Tuesday, June 9, 2015

Streaming round-up

This week, NPR produced a whole slew of articles about streaming music, and with Apple announcing its own streaming service today, it picked a good week. The articles, including the one I wrote about last week, cover a lot of ground. There a lot of interesting points in there, so I recommend that you read all of them. In case you want to be choosey, I'll just list the articles in no particular order with a few points I found interesting in each.

1. Why can't streaming services get classical music right?
I love that this article is about metadata and that it reads like an exposé. And you know what, it is not just classical metadata that streaming services get wrong, as I've written about before. But even Naxos, the hero of this article, could improve on its classical music metadata. Here's another true statement: "If classical recordings can't be found and heard, they functionally cease to exist." Because classical music recordings are such a small chunk of the American music industry, though, no one cares enough to fix it.

2. Streaming utopia: imagining digital music's perfect world 
This article interviews people about their ideal streaming music platform, but mostly focuses on figuring out how musicians can actually make money from streaming. I think that the most interesting idea from this article is from Bjork: why can't the audio streaming world be like video, with a lag between an album's release and the album being added to a streaming service? Sounds good to me.

3. How streaming services are remaking the pop charts
While YouTube, Vevo, and Spotify enter into the billboard rankings, Pandora (the most popular streaming service in America) does not. The article also has some interesting could-have-beens.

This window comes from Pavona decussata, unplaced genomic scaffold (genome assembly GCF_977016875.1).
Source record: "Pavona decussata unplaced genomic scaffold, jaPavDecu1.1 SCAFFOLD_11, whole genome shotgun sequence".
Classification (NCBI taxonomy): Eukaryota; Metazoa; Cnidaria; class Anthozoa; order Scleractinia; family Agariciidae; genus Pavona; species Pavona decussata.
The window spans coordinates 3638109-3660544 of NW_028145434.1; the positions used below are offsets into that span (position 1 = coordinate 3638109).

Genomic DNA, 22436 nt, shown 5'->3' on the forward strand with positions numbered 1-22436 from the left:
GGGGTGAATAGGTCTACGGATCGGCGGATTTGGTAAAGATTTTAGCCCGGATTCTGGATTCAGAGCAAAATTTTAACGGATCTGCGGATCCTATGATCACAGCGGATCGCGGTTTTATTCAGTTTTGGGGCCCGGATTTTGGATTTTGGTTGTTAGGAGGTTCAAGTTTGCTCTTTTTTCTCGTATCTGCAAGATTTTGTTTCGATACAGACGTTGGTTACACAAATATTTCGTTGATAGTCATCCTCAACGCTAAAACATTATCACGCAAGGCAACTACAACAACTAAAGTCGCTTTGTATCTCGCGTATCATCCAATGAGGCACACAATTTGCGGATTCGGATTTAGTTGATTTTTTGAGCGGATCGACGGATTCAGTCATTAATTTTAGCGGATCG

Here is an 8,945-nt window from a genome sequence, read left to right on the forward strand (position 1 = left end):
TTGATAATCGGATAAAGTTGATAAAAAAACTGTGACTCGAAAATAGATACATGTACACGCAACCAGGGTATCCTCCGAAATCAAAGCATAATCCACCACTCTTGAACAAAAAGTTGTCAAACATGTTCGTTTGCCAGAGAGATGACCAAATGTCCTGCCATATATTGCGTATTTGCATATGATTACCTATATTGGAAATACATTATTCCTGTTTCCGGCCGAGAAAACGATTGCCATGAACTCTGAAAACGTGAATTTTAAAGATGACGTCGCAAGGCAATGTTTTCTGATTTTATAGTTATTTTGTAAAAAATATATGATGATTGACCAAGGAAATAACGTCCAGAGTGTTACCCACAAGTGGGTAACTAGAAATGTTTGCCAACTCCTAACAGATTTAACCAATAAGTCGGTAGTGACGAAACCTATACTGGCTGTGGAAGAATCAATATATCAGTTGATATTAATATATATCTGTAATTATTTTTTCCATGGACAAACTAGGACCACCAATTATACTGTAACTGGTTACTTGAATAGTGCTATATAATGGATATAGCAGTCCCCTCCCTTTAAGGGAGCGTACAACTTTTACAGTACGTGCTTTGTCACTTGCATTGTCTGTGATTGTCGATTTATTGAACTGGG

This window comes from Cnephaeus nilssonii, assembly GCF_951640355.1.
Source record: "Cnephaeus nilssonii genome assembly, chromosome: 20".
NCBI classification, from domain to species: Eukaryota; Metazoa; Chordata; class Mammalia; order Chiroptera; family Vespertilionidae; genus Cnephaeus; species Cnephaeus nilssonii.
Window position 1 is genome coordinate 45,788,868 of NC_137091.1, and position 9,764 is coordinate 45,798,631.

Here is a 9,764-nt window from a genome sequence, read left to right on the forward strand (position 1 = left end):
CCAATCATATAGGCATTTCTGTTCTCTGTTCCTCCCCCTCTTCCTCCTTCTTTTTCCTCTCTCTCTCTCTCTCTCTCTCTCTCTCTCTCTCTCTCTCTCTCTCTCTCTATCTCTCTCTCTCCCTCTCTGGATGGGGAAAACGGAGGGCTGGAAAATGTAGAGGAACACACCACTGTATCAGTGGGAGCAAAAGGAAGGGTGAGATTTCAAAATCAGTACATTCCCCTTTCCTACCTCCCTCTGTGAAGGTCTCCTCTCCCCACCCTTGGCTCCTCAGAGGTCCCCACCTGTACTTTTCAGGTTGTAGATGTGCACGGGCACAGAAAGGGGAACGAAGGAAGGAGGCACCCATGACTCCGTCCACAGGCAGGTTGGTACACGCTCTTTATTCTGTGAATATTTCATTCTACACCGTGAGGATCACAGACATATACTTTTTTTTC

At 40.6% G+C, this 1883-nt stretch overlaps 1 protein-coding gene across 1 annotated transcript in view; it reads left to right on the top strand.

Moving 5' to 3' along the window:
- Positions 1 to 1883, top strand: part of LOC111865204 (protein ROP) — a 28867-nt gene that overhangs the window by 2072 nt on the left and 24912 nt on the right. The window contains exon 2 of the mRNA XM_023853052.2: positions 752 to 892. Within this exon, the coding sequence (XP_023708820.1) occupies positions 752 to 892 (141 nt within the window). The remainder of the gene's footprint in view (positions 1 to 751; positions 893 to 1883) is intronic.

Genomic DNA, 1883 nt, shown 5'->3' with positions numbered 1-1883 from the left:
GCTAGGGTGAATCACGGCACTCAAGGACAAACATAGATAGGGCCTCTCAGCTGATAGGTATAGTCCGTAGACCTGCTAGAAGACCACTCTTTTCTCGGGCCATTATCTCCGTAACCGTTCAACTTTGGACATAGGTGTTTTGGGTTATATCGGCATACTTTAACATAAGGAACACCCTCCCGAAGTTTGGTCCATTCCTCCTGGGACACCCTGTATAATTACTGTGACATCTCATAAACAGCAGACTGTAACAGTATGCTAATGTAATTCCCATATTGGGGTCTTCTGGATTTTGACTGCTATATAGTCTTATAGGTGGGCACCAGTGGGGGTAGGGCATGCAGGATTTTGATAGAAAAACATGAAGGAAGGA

Online streaming music is unstable—we can’t own it or preserve it. And it is not just the music that disappears, it is the context around the music: "When platforms go poof, a lot more disappears than awesome dance vids." There's also a lot of variety on how trustworthy the metadata is: ""Official" archives — those within public libraries, museums, or universities — are better organized, but have been slow to digitize. Spotify has complete albums, but no commentary. YouTube seems to have everything, but because anyone can contribute to it, it can't be trusted as a source." While the Association for Recorded Sound Collections (ARSC), the hero in this article, is putting forth a major effort preserve sound, funding can be hard to find for anyone. 

As I used to consider my musical tastes my defining characteristic, this article struck a chord with me. Streaming services are good for discovery, but actually pretty bad for keeping tabs on your favorites. Spotify seems to be much better suited to collecting songs for different musical contexts than personal playlists. On the other hand, playlists are now the mixtapes of the future.

Looking for some out-of-the-way music? This article might be for you. "Beyond these well-traveled areas lies a vast and generally unmapped terrain governed by collectors, hobbyists, fan clubs, and artists themselves, sharing gold that once could only be found through hours of prospecting in library reading rooms or at record fairs."

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